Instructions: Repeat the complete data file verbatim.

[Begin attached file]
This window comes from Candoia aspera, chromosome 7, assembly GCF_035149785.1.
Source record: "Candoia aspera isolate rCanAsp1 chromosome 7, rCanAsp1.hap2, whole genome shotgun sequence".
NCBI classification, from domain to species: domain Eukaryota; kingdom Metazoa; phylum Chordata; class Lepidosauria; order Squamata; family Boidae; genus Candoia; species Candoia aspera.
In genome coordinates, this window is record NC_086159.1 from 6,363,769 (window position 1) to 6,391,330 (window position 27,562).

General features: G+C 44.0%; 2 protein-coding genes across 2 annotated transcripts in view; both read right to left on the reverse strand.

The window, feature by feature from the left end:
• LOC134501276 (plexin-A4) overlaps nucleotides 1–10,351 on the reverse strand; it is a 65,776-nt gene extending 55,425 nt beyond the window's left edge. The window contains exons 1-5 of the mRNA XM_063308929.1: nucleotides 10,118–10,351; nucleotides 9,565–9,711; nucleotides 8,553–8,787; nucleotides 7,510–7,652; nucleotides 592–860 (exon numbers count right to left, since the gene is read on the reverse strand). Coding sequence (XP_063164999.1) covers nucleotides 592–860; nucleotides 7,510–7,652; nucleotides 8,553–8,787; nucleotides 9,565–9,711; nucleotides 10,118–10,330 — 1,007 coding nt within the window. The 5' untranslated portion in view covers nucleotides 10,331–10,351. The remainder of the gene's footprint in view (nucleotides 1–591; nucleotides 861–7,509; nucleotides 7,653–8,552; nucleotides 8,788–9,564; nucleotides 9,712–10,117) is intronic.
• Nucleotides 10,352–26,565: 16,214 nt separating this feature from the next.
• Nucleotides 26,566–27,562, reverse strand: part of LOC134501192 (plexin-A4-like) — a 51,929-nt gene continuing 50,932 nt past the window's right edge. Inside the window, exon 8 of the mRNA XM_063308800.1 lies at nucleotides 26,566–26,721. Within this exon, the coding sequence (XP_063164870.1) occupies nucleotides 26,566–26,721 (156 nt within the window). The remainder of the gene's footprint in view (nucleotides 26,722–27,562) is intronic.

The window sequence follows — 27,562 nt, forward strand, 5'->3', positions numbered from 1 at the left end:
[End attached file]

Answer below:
This window comes from Candoia aspera, chromosome 7, assembly GCF_035149785.1.
Source record: "Candoia aspera isolate rCanAsp1 chromosome 7, rCanAsp1.hap2, whole genome shotgun sequence".
NCBI classification, from domain to species: domain Eukaryota; kingdom Metazoa; phylum Chordata; class Lepidosauria; order Squamata; family Boidae; genus Candoia; species Candoia aspera.
In genome coordinates, this window is record NC_086159.1 from 6,363,769 (window position 1) to 6,391,330 (window position 27,562).

General features: G+C 44.0%; 2 protein-coding genes across 2 annotated transcripts in view; both read right to left on the reverse strand.

The window, feature by feature from the left end:
• LOC134501276 (plexin-A4) overlaps nucleotides 1–10,351 on the reverse strand; it is a 65,776-nt gene extending 55,425 nt beyond the window's left edge. The window contains exons 1-5 of the mRNA XM_063308929.1: nucleotides 10,118–10,351; nucleotides 9,565–9,711; nucleotides 8,553–8,787; nucleotides 7,510–7,652; nucleotides 592–860 (exon numbers count right to left, since the gene is read on the reverse strand). Coding sequence (XP_063164999.1) covers nucleotides 592–860; nucleotides 7,510–7,652; nucleotides 8,553–8,787; nucleotides 9,565–9,711; nucleotides 10,118–10,330 — 1,007 coding nt within the window. The 5' untranslated portion in view covers nucleotides 10,331–10,351. The remainder of the gene's footprint in view (nucleotides 1–591; nucleotides 861–7,509; nucleotides 7,653–8,552; nucleotides 8,788–9,564; nucleotides 9,712–10,117) is intronic.
• Nucleotides 10,352–26,565: 16,214 nt separating this feature from the next.
• Nucleotides 26,566–27,562, reverse strand: part of LOC134501192 (plexin-A4-like) — a 51,929-nt gene continuing 50,932 nt past the window's right edge. Inside the window, exon 8 of the mRNA XM_063308800.1 lies at nucleotides 26,566–26,721. Within this exon, the coding sequence (XP_063164870.1) occupies nucleotides 26,566–26,721 (156 nt within the window). The remainder of the gene's footprint in view (nucleotides 26,722–27,562) is intronic.

The window sequence follows — 27,562 nt, forward strand, 5'->3', positions numbered from 1 at the left end: